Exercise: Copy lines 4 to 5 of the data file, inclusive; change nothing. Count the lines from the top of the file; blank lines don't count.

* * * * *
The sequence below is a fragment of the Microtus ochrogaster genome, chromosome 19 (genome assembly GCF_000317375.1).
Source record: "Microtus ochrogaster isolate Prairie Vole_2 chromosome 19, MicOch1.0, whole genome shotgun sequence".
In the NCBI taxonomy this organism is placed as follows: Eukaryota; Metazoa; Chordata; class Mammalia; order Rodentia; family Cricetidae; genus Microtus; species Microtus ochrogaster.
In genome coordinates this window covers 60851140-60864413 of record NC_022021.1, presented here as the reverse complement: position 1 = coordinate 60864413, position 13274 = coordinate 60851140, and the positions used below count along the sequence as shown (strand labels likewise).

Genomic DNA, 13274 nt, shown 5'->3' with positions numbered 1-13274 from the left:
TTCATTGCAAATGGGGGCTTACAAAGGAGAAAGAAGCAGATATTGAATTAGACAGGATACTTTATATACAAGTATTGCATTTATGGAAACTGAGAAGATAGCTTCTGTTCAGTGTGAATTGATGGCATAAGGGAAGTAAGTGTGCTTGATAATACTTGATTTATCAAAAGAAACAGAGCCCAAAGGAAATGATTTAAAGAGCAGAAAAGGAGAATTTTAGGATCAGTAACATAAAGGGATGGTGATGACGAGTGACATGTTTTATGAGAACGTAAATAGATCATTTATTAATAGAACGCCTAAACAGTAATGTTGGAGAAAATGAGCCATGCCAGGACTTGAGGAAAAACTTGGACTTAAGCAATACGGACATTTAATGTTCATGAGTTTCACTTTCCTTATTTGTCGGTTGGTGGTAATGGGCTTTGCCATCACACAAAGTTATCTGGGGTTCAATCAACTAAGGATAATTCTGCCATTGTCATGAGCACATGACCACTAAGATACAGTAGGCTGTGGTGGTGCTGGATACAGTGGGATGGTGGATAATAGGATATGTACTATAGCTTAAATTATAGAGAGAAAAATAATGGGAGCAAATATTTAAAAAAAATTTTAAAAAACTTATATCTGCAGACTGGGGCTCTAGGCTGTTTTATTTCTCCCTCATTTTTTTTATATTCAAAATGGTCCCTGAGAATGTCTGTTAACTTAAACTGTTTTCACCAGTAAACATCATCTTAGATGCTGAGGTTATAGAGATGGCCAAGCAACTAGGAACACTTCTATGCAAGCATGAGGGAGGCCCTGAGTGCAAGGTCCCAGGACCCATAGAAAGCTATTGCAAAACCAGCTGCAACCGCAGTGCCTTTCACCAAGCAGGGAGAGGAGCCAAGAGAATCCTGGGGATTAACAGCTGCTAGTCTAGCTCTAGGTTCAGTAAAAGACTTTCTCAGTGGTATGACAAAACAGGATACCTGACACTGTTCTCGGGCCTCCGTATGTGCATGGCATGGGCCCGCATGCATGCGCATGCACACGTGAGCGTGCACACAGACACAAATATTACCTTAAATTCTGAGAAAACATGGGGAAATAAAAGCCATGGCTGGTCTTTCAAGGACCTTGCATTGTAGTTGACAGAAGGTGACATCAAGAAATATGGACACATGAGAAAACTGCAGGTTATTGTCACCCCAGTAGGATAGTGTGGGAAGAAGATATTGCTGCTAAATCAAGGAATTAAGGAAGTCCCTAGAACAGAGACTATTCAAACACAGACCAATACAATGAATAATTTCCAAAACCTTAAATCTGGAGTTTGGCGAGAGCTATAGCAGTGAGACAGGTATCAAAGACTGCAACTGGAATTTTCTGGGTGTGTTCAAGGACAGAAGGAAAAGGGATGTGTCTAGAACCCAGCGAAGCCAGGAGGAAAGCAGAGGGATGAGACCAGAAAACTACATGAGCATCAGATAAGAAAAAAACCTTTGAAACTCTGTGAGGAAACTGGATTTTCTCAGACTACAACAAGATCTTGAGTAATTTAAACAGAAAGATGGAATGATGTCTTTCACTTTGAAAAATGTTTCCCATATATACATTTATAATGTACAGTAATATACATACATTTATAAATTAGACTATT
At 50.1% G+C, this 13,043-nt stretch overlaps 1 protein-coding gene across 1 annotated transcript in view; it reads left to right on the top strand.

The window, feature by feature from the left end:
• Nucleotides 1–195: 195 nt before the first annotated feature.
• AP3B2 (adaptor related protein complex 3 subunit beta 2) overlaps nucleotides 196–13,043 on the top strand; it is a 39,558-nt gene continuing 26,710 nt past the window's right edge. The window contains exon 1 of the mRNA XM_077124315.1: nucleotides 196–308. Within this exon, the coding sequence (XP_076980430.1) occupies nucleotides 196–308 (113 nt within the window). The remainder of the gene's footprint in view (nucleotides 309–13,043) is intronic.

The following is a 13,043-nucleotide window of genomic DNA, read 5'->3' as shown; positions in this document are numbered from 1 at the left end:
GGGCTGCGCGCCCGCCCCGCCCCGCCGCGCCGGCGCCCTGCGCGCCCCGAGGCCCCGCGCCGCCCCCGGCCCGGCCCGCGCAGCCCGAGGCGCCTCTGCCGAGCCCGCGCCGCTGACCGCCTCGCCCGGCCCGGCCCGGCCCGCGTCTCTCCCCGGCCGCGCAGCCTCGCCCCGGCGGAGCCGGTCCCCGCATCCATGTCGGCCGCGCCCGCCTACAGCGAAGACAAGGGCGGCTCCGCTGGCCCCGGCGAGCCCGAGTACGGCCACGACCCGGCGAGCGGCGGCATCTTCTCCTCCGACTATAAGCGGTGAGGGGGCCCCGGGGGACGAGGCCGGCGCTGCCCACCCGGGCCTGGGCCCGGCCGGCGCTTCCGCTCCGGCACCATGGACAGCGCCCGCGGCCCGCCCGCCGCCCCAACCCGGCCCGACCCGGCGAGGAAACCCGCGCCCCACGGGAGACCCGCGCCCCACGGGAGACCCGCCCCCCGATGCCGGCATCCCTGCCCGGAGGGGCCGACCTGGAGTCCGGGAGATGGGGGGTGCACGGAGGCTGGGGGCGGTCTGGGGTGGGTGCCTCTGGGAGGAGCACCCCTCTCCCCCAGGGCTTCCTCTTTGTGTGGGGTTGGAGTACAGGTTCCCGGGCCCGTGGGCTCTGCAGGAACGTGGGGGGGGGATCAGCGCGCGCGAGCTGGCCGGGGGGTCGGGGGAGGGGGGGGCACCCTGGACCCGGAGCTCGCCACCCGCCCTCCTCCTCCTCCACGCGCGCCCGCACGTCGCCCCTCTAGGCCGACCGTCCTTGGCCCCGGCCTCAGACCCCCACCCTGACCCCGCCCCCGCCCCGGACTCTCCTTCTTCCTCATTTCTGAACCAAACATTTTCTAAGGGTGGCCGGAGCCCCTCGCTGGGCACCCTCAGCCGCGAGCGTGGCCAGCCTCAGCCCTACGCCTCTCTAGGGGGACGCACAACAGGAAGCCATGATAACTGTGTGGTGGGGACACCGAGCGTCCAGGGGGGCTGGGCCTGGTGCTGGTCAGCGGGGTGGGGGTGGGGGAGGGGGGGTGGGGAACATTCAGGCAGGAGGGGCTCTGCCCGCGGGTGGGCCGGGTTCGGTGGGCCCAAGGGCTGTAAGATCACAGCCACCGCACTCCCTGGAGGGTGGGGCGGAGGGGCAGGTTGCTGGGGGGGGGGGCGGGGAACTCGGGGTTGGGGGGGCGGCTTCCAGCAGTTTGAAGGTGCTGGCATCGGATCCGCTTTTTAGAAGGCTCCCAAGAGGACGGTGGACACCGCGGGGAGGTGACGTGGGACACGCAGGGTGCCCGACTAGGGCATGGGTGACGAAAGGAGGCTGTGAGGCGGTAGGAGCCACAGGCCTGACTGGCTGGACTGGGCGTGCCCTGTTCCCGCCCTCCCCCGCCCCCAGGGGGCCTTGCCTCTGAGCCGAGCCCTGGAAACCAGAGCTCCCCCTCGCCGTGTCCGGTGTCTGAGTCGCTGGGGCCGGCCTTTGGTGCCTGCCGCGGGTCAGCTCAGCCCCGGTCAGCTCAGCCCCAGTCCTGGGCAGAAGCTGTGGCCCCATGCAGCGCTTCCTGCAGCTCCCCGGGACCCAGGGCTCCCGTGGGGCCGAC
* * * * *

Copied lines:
In genome coordinates this window covers 60851140-60864413 of record NC_022021.1, presented here as the reverse complement: position 1 = coordinate 60864413, position 13274 = coordinate 60851140, and the positions used below count along the sequence as shown (strand labels likewise).

Genomic DNA, 13274 nt, shown 5'->3' with positions numbered 1-13274 from the left: